Third, acoustic pianos 1 double and triple the amount of strings 5 per key 9 to produce a sound loud enough to be acceptable to a listener's ear. Without doing so, the piano sounds “thin.” Although piano manufacturers have created 2-string pianos, these pianos have failed to perform as well as 3-string pianos and, accordingly, have not sold as well as the 3-string pianos.

When the dense sound-enhancing component 2 of the present invention is utilized, particularly in the form of a bridge 13, the sound is louder at the soundboard 4 and the signal sustains longer as compared to conventional pianos 1 of the same size, as well as to conventional pianos 1 that are larger in size. Because the strength of the signal and sustaining power provided through the use of the dense sound-enhancing component 2 of the present invention, a lesser number of strings 5 per key 9 is needed to produce a pleasing tone. Thus, the inclusion of dense sound-enhancing components of a piano (e.g., bridges 13, soundboards 4, ribs 10, edges 21 and 22, lids 12, etc.), such as stone materials, produces dramatic enhancement to the musical instrument's sound qualities.

In addition, manufacturer's costs are decreased as less cast iron will be needed for the frame 3 to support the approximately forty thousand (40,000) pounds of pressure that it must withstand when 3-string 5 keys 9 are utilized. In addition, fewer materials, such as tuning pins, strings 5, heavy wood framing will be used, thereby decreasing costs. In addition, the costs associated with tuning the piano 1 are decreased as less tunings are necessitated. Moreover, shipping costs are also reduced due to decreased weight and parts.

Moreover, because conventional pianos having wooden components, such as the bridge(s), soundboard, ribs, internal and external edges of the case and/or lid, are sensitive to humidity changes due to wood being hygroscopic, the use of dense sound-enhancing components 2, such as a stone material and particularly granite, in place of critical wooden components can render pianos acoustically insensitive to humidity changes. Thus, because the dense sound-enhancing component does not expand and contract when exposed to moisture and/or temperature fluctuations, a tuning will hold longer as the dense sound-enhancing component 2 will not split over time.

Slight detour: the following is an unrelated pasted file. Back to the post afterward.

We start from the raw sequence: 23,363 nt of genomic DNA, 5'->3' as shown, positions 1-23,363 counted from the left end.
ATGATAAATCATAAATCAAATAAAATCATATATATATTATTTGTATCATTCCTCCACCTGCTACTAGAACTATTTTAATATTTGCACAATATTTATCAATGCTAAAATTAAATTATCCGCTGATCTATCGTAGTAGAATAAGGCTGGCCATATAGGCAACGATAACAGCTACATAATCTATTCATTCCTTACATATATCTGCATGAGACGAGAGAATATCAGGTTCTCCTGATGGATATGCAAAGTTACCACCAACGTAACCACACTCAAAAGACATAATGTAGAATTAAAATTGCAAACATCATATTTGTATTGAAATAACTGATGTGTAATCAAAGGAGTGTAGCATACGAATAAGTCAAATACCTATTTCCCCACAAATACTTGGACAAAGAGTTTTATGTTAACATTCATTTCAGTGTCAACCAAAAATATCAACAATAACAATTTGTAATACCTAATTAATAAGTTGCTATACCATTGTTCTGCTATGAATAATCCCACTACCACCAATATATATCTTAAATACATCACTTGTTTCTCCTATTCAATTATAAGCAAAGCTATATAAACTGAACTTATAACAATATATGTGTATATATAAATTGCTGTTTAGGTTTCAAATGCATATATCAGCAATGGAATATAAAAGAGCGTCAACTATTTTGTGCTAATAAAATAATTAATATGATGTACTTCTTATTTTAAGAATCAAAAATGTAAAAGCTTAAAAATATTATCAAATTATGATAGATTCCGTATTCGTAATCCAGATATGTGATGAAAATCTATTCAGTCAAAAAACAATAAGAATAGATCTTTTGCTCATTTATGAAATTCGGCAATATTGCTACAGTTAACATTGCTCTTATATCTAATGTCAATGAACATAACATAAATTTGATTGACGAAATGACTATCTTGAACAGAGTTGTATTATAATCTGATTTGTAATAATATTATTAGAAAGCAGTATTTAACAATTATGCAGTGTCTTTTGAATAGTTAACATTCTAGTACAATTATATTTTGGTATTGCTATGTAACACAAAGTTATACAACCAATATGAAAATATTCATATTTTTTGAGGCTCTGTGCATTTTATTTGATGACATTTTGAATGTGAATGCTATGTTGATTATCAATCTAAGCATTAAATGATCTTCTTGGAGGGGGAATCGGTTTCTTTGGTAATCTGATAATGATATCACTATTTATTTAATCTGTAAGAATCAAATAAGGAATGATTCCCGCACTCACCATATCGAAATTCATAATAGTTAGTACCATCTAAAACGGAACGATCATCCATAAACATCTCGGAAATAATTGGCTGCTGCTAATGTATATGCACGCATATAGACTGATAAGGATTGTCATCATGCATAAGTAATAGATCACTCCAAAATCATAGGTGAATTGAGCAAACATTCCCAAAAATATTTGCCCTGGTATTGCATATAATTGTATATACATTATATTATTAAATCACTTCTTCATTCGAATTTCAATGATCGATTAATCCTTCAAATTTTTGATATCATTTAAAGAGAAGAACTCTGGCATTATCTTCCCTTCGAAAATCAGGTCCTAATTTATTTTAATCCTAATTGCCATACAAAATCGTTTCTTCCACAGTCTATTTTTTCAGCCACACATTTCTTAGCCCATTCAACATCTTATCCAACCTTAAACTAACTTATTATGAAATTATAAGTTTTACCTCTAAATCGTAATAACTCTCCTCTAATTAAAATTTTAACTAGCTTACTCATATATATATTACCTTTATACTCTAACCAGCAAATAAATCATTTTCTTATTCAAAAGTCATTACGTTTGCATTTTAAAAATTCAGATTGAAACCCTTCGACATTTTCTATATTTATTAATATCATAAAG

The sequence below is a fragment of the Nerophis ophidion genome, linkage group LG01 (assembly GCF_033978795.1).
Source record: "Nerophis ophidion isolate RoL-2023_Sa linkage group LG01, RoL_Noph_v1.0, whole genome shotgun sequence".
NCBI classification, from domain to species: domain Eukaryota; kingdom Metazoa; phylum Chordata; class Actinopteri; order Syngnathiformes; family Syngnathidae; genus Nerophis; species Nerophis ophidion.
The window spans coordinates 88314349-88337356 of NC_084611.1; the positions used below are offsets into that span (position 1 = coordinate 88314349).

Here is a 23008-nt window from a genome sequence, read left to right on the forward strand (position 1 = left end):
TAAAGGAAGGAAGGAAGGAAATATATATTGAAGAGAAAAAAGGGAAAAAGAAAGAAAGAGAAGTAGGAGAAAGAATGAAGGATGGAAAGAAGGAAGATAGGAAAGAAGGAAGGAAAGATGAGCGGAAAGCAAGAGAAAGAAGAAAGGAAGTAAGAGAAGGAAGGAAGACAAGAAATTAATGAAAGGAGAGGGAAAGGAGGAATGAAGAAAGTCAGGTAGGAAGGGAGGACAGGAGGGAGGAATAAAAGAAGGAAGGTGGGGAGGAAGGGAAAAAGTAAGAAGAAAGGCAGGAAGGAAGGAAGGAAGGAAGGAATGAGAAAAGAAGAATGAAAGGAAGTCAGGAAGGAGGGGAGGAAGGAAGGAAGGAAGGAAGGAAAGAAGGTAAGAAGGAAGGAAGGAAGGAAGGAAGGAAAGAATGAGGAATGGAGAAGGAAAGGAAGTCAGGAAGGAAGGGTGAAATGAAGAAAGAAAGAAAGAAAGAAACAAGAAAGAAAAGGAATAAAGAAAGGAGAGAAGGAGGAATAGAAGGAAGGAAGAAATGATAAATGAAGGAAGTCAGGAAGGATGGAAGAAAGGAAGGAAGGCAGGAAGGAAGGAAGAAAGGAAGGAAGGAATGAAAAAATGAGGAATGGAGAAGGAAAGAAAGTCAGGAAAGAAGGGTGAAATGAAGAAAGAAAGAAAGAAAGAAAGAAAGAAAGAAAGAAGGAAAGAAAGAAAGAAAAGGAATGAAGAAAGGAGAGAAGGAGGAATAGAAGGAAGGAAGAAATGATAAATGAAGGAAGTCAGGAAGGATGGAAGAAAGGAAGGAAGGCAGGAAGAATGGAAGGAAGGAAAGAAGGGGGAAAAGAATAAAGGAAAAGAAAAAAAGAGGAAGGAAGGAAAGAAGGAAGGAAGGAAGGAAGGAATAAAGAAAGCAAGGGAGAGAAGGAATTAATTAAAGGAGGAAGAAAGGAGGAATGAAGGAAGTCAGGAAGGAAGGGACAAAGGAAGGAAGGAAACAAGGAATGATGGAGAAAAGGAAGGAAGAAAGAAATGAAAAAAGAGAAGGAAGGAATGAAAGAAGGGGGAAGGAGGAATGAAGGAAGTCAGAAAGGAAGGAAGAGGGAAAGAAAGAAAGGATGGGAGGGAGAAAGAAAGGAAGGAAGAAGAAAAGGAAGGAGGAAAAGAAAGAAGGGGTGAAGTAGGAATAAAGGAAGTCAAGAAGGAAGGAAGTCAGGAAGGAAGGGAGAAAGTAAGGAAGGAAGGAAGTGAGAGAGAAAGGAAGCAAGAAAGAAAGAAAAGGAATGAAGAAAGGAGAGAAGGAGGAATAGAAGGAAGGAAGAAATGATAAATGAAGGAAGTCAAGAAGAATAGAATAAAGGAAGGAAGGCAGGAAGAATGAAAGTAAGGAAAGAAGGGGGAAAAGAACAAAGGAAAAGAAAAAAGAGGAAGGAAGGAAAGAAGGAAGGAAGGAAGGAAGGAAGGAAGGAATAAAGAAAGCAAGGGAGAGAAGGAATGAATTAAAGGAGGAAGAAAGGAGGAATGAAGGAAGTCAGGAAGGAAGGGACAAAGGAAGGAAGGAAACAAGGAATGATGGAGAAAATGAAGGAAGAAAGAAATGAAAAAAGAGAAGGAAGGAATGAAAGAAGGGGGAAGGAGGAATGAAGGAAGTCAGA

Not only may the dense sound-enhancing component 2 be in the form of a bridge 13, but it may be in the form of a soundboard 4 as well. The soundboard 4 is a critical element of the piano 1 and it is believed that the tonal output of any piano 1, with no cracks in the soundboard 4 at all, is subject to vastly greater change with every change in temperature and humidity. The alternate absorption and evaporation of moisture affects the soundboard 4, and therefore the tone of the piano 1, to a far greater degree than any crack or accumulation of cracks. The use of a very low porosity stone, in particular, granite, significantly counters this problem by virtue of the very low sensitivity to moisture and temperature.

There are two primary considerations in selecting the dense sound-enhancing component 2 to be used: (i) acoustical benefits—the sound resonation characteristics of the selected stone, and (ii) aesthetic benefits—the appearance, color, and veining patterns of the selected material.

1. Rock and Rock Formation

Rocks are classified into three major classes, each according to the geological process from which they evolve: igneous, sedimentary, and metamorphic. Igneous rocks are formed from molten magna. When the magma cools and solidifies above the earth's surface, it is called extrusive or volcanic rock or lava. When the magma cools below the surface, it is called intrusive or plutonic rock. The rock adjacent to these intrusions is transformed by the hot gases, liquids and vapors generated by the magma. Thus, the mineral composition and structure of an adjacent limestone formation will be transformed into a higher grade of marble. Plutonic rock has solidified at depth under great pressure and is composed of an interlocking crystalline matrix of visible mineral grains large enough to be seen. Often the different mineral crystals contrast with each other to provide a magnificent visual effect. The lattice structures (crystallographic forms) taken by these chemical components are numerous and are determined by the type and quantity of minerals present and the pressure and temperature of the environment in which they evolve.